… Cst. MacDonald testified that he found and retrieved a Kleenex box which had been entered as Exhibit 4 earlier in the proceeding.  This Kleenex box was located in Exam Room B, in the approximate position which Ms. A had said it was when it was placed there by Dr. Fashoranti.  Notably on the underside of the box, was written the following “[street address omitted]” which is the address of Ms. A which she stated had been written by the Doctor.  Dr. Fashoranti confirmed that he did this notation but that it was for the purpose of later sending an “encouragement” card to Ms. A. …

… Also during the course of his interview with the police, the Doctor provided a sketch of the Examining Room in which he said that he had examined Ms. A. This sketch was introduced as part of Exhibit 1, Document 2 found at Tab 14.  Dr. Fashoranti prepared this sketch in the presence of Counsel, however depicted examining room “A” and not the room in which Ms. A had been examined which was Exam Room B.  Dr. Fashoranti confirmed in his testimony that he knew the layout of the hospital emergency rooms “very” well.  In the opinion of the Committee, this was something more than just an honest mistake by the Doctor but was an attempt by the Doctor to mislead the police investigation.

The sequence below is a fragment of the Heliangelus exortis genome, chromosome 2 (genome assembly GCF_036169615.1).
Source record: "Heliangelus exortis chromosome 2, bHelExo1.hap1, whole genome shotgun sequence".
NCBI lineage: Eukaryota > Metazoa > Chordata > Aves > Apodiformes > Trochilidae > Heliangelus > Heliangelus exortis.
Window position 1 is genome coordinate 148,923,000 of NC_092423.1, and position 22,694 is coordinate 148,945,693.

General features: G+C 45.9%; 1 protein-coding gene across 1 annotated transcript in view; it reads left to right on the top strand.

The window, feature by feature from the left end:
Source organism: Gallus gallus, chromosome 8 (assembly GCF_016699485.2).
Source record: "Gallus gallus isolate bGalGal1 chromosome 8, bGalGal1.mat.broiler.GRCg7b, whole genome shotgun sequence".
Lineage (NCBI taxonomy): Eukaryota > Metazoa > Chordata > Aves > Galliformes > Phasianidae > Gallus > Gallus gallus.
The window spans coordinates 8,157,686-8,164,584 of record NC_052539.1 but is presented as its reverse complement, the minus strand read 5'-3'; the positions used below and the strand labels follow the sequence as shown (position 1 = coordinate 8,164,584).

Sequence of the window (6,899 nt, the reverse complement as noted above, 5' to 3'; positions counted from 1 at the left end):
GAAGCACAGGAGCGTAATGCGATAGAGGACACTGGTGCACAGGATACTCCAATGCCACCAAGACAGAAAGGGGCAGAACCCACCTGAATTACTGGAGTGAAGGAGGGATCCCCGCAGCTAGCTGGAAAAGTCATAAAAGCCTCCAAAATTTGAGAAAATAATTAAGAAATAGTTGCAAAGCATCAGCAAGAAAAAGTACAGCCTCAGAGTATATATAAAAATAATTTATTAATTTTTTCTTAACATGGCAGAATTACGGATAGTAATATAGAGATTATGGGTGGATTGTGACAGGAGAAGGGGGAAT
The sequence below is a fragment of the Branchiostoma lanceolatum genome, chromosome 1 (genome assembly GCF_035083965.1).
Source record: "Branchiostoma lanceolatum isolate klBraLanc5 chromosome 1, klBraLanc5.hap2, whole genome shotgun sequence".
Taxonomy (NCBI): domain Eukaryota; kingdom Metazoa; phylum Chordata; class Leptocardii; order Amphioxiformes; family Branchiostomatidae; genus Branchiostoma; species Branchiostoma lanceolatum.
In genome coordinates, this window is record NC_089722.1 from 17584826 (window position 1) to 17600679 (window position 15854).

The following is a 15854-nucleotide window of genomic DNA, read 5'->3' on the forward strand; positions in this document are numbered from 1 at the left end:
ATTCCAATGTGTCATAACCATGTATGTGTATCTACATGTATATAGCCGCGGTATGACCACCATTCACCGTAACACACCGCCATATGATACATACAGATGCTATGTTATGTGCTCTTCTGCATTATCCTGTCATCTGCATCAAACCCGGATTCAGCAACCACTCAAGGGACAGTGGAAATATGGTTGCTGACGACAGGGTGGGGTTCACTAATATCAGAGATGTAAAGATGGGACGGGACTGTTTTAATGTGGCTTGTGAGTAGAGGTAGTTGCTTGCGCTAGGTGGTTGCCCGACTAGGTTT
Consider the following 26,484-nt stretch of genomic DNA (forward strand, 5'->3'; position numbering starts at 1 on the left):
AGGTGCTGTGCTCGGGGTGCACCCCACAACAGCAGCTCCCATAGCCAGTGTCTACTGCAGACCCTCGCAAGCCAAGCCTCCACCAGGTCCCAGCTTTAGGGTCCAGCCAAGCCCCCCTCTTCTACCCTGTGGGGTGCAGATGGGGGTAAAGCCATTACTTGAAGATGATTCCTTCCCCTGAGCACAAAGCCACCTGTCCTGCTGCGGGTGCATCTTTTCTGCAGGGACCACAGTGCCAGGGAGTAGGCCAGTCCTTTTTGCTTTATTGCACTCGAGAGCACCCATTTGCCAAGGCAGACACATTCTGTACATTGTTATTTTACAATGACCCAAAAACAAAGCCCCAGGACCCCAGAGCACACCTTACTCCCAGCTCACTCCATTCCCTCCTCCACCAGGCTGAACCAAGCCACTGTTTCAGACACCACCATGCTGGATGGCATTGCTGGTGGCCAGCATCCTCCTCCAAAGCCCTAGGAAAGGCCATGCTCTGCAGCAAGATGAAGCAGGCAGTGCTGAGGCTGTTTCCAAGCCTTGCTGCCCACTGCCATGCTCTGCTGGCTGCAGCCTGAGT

… Upon returning to the chair, Ms. A then said that the Doctor quizzed her as to where she lived.  When she replied “Springhill” he then asked her specifically where in Springhill to which she replied “[street address omitted]”.  It was at this time the Doctor wrote her address on the Kleenex box (Exhibit 4).  She also said the Doctor asked her if she lived alone and stated that he would see her later that night.  She said to the Doctor “are we done here?” and then proceeded to return to the Nursing Station area.

While this committee does not feel it necessary to review each tendered exhibit or to review each witnesses sworn testimony in detail, suffice it to say that the Committee has considered each tendered exhibit and the testimony of each witness called by the parties.

The Committee is cognizant of it reaching a conclusion on a balance of probabilities and how the factors of credibility and demeanor fit into determining how they impact upon the balance of probabilities. …

[41]        The Committee dismissed the first charge that Dr. Fashoranti’s alleged future intentions toward Patient A constituted an inappropriate interaction.  The Committee said:

… Given the evidence of how busy the Emergency Room was on the day and at the time in question, the Doctor’s apparent habit of sending cards to some patients and the length of time remaining in his shift, there is not an air of reality to the supposition by Ms. A of Dr. Fashoranti’s future intentions toward her. Accordingly the Committee finds that this allegation has not been proven on a balance of probabilities.

[42]        But the Committee found that the College had established the second charge of an “inappropriate examination”: